Blueberries (Vaccinium ssp.) - Lots of breeding has gone into this plant so you have low, high, medium and rabbiteye types. The taller rabbiteye varieties grow in low chilling zones down south. The low bush types grow wild around here and have a fantastic taste. They prefer sun but will do well on a sunny edge or in part shade which is where they are often found in their natural habitat. These are the classic acidic plants and they cannot withstand moisture stress. If you provide them with the right conditions, they will reward you with wonderful fruit and a lovely fall display of bright red leaves.

Currants / Gooseberries / Jostaberries (Ribes ssp.) - I grow red currants but golden, white and black currants are also available. My kids love gobbling up the tart but tasty berries and this is another plant that I have yet to have enough to make jam with because it is all eaten fresh. Gooseberries are generally much larger than Currants and Jostaberries are a cross between the two. All will grow in partial shade.

Rugosa rose hips (Rugosa: various) - Some roses have nice edible hips. I'm not a huge fan but lots of people love them and they are produced on a pretty and very hardy plant.

Elderberry (Sambus: various) - An attractive shrub with edible flowers and berries - only the ripe berries. Everything else about the plant could make you ill. I have never tried the oft mentioned flower fritters as I can't figure out how you would eat only the flowers and not any teeny bit of stem but maybe I just need to see it done. Grows wild around here but make sure you positively identify them before sinking your teeth in.

Mulberry (Morus: various)- These would be considered borderline hardy and if it wasn't for the masses of mulberry bushes I see everywhere, I wouldn't recomend growing them. If you have a sheltered sunny location though they can produce a great crop.

Tree fruit

Small plums - Many species of plums will grow around here but I particularly like the Montreal Plum which is self fertile and produces a bountiful crop in good years (last year was not a good year for us for some reason). There are also several forms of small plum like the Manchurian Plum and wild plums. The size of these bush / trees will vary on their growing conditions. In the crowded conditions of the wild, they are generally bushy. I have just seeded some Manchurian Plum in the fall so I'll let you know how it does over the years.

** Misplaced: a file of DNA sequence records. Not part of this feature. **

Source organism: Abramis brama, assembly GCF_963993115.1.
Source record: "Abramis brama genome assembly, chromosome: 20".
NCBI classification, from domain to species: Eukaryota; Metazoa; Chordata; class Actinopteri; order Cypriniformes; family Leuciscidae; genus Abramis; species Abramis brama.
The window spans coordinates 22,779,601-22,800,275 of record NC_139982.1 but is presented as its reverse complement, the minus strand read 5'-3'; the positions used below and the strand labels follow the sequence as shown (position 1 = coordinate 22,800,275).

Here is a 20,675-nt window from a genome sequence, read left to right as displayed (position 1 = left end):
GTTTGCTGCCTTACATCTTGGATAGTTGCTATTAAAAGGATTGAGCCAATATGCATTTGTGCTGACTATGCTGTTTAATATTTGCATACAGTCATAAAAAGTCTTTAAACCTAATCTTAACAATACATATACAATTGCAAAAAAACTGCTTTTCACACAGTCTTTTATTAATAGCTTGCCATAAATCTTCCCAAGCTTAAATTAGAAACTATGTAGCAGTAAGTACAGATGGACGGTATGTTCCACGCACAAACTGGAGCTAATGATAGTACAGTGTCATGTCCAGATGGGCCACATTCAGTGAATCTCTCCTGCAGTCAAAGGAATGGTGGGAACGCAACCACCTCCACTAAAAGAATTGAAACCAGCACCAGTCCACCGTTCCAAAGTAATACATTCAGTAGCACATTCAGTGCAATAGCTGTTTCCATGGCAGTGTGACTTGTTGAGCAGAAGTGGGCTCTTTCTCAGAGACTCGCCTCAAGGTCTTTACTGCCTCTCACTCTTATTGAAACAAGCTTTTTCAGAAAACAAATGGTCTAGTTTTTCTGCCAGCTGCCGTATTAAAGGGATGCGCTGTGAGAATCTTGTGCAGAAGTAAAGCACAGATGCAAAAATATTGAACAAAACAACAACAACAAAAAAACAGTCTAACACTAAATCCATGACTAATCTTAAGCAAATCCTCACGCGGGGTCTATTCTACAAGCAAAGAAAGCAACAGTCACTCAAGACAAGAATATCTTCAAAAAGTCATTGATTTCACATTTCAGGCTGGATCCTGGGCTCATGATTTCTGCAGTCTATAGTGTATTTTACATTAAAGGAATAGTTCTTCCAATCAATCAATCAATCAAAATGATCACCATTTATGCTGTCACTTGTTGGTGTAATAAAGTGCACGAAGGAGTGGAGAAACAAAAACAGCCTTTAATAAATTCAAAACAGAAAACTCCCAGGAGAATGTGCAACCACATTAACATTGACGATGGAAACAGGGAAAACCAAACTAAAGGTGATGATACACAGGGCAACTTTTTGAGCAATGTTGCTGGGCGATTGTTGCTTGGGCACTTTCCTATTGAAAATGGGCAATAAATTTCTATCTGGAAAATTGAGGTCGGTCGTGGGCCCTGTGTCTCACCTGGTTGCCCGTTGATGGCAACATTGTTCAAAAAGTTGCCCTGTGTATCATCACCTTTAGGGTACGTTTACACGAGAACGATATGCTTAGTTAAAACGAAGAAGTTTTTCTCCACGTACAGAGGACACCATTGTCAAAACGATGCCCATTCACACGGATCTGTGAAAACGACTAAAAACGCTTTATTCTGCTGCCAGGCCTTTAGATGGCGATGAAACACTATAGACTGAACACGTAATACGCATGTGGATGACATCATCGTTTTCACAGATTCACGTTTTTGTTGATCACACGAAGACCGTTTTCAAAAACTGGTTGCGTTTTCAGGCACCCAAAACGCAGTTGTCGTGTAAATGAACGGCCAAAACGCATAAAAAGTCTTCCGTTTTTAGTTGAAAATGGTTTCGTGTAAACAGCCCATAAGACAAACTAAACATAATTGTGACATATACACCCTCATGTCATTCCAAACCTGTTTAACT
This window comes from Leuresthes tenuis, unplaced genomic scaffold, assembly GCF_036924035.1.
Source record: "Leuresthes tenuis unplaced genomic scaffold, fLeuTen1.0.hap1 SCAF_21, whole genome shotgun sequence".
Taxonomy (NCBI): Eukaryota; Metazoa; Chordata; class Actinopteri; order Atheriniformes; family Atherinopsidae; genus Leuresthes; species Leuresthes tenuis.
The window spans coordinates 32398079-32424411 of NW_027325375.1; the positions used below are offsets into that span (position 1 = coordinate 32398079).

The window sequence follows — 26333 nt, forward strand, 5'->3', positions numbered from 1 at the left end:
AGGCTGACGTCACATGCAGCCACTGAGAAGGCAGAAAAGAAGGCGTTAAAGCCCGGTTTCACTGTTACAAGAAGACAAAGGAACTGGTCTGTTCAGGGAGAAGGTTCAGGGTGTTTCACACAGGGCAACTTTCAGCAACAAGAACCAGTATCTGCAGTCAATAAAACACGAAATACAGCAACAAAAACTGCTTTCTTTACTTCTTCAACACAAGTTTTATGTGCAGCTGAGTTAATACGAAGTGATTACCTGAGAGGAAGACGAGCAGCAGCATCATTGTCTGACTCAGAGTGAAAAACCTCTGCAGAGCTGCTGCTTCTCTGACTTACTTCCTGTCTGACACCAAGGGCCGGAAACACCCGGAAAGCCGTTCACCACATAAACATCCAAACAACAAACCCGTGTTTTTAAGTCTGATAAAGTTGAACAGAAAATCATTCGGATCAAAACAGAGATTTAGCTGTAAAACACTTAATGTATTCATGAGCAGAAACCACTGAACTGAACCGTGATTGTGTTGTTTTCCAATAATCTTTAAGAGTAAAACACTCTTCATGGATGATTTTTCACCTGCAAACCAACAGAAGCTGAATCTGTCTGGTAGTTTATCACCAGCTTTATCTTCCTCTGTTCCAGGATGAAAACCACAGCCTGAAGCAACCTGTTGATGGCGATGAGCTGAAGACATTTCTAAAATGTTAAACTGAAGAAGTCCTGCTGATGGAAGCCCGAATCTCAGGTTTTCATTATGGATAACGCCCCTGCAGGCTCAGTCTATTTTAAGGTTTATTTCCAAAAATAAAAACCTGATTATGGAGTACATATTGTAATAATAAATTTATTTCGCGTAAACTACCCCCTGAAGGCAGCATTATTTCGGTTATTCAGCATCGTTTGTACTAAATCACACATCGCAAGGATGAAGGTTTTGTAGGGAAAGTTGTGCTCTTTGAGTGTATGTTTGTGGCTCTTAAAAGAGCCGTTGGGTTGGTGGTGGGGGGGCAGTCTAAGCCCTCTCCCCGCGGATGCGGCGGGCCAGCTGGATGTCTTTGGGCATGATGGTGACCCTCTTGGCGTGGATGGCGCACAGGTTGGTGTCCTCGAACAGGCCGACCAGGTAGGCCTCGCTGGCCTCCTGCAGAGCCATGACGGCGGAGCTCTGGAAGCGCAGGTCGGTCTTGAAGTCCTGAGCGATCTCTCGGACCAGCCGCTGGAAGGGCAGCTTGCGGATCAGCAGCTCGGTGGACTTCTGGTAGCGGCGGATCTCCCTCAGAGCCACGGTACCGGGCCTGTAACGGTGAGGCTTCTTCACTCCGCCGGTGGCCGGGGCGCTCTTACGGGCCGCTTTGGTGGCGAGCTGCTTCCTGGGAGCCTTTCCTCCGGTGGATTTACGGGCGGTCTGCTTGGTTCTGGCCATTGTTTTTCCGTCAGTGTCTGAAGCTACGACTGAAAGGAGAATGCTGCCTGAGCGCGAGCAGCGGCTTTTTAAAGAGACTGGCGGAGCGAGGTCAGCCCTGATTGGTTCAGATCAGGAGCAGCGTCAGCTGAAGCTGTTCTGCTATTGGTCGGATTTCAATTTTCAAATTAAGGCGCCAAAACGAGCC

Sour Cherry (Prunus cerasus) - If you are looking for a large sweet cherry to grow here, I'm afraid you are out of luck but many types of sour cherries will do well and they make superior cooked desserts anyhow. I have seen Montmorency cherries growing here and other cultivars that might be okay are Meteor, and Northstar. Some would be considered borderline here.

Apples (Malus ssp.) - From wild apples, crabapples to large eating apples, there are lots of varieties to choose from that will do quite well in Ottawa. Look for disease resistant cultivars to reduce or eliminate spraying. If you can live with a few defects, you may not need to spray at all. Many larger crab apples also make great preserves.

Pears (Pyrus communis)- Many of my neighbours grow pears and they are delicious but several pear growers I know have trees that suffer from fire blight - a slow death for the tree and a source of contagion for others trees. Generally more than one pear variety will need to be planted for fertilization. There are several fire blight resistant varieties like Moonglow and Seckel - both are borderline hardy from what I can tell.

Peaches / apricots - Though there are some trees that are hardy here their blossoms can be killed by frosts lowering or eliminating the harvest. The peach cultivar 'Reliance' is reliable for some people.

Hawthorn (Crataegus ssp.) - often ornamental with varying degrees of edibility. They resemble little apples.

Mountain Ash (Sorbus ssp.) - My kids enjoy eating these berries even though they are supposed to be inedible before a frost. Go figure. I think the fruit look like tiny pumpkins. They are a common ornamental around here but go easy on them as there are some reports of toxicity.

Sea buckthorn (Hippophae L) - These sour berries have to be carefully harvested off a thorny, tall upright bush / tree that is occasionally used as a windbreak. It is considered very nutritious and though mostly I have read that you have to eat it with liberal additions of sugar, some people have eaten it out of hand.

Various bird cherries - Normally collected wild and made into jam. They are pretty bush / trees but often have a suckering habit that can become invasive.

Vining fruit